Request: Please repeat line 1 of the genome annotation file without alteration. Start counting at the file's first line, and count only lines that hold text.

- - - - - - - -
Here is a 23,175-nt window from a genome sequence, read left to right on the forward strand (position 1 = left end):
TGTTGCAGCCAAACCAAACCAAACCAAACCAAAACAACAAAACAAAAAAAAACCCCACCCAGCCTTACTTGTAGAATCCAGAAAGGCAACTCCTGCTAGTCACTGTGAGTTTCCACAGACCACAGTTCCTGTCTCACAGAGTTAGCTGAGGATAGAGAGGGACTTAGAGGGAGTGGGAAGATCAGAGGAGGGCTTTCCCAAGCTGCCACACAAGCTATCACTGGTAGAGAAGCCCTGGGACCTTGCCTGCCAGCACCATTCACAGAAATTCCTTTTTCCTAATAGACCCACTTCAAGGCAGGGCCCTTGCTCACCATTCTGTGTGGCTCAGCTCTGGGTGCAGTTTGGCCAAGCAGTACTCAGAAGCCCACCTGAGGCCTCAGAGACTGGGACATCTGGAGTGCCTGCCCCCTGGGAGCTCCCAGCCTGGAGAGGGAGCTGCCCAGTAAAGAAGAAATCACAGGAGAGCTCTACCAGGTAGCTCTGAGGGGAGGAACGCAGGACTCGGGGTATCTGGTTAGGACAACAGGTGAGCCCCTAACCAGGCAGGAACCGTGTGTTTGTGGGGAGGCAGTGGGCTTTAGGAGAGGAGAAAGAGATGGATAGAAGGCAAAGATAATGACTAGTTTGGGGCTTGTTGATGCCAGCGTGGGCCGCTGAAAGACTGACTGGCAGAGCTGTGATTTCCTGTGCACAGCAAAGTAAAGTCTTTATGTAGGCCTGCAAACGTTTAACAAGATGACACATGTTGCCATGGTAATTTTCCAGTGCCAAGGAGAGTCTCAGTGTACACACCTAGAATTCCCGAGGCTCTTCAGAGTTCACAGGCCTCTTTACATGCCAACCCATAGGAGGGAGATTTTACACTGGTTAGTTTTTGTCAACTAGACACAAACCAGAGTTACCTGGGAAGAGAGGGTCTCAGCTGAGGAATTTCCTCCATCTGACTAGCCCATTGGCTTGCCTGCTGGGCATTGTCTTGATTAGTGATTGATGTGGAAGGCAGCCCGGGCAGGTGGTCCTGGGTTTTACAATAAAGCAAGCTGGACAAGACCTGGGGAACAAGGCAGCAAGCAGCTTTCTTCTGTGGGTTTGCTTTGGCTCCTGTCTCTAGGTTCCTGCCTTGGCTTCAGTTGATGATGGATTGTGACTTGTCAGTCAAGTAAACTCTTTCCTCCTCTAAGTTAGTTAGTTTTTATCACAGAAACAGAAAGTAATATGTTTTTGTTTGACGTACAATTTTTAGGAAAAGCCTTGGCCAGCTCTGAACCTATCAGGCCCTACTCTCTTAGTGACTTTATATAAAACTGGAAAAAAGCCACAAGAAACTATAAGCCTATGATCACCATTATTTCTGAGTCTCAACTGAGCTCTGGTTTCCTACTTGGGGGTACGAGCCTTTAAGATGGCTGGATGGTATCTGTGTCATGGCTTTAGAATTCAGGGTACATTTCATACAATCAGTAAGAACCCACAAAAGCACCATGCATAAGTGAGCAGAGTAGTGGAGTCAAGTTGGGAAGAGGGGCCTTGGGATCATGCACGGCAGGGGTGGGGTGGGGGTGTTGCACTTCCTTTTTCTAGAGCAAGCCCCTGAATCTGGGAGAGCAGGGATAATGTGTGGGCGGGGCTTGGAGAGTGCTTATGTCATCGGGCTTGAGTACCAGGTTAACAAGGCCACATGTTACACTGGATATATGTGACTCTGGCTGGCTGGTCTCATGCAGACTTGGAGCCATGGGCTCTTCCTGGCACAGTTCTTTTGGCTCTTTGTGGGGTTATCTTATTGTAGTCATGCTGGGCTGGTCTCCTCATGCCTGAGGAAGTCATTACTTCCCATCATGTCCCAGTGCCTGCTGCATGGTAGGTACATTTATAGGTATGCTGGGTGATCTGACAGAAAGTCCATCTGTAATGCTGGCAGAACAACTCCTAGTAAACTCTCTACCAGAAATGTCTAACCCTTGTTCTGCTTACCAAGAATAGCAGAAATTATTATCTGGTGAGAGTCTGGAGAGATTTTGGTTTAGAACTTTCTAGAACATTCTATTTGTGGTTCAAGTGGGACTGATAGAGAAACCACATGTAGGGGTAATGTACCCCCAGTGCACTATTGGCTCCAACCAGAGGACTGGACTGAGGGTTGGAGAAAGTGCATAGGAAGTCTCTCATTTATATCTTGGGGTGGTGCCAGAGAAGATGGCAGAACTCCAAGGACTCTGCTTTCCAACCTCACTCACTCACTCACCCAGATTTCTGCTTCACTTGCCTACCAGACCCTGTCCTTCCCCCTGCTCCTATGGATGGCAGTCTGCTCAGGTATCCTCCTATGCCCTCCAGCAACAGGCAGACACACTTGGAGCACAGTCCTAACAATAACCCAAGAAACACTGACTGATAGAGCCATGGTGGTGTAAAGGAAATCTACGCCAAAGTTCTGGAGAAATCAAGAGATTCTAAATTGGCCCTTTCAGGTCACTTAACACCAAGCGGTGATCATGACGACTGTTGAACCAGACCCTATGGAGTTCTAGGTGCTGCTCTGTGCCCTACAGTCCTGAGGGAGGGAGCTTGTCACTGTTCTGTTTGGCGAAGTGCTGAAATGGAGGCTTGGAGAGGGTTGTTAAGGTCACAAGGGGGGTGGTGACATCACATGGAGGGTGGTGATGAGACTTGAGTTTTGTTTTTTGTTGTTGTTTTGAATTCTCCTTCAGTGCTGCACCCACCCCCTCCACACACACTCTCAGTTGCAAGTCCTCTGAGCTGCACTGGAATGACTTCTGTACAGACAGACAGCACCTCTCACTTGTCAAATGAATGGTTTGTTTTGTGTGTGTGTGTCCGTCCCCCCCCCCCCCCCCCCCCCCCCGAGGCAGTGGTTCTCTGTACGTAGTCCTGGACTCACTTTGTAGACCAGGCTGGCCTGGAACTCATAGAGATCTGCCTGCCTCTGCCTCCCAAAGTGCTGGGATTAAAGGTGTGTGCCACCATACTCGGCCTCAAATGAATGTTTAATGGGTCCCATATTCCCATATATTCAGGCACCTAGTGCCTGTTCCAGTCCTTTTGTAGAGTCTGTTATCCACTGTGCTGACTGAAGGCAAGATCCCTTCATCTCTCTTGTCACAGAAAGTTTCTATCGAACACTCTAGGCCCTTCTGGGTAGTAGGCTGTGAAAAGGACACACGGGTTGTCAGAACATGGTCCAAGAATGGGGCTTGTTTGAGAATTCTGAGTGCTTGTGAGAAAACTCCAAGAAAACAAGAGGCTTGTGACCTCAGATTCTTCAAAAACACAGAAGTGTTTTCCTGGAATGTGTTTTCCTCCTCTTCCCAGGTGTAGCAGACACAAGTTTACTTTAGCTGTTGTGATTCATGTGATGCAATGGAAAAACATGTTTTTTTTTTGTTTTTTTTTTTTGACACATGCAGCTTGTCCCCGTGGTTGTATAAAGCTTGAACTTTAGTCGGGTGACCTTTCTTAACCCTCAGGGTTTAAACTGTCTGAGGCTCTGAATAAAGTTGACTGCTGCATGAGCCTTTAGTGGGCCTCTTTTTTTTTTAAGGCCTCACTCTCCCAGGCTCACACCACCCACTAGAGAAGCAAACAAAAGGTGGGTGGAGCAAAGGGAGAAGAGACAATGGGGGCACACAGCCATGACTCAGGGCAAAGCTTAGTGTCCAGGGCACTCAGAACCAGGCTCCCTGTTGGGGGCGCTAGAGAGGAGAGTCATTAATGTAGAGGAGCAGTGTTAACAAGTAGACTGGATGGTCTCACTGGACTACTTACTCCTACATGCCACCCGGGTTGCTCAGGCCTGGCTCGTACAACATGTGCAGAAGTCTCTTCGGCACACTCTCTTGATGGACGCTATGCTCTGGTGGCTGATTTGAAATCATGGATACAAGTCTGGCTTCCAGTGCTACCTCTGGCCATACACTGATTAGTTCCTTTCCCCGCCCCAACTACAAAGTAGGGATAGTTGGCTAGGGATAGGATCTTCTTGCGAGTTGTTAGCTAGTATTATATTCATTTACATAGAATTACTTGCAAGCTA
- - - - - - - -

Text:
Here is a 23,175-nt window from a genome sequence, read left to right on the forward strand (position 1 = left end):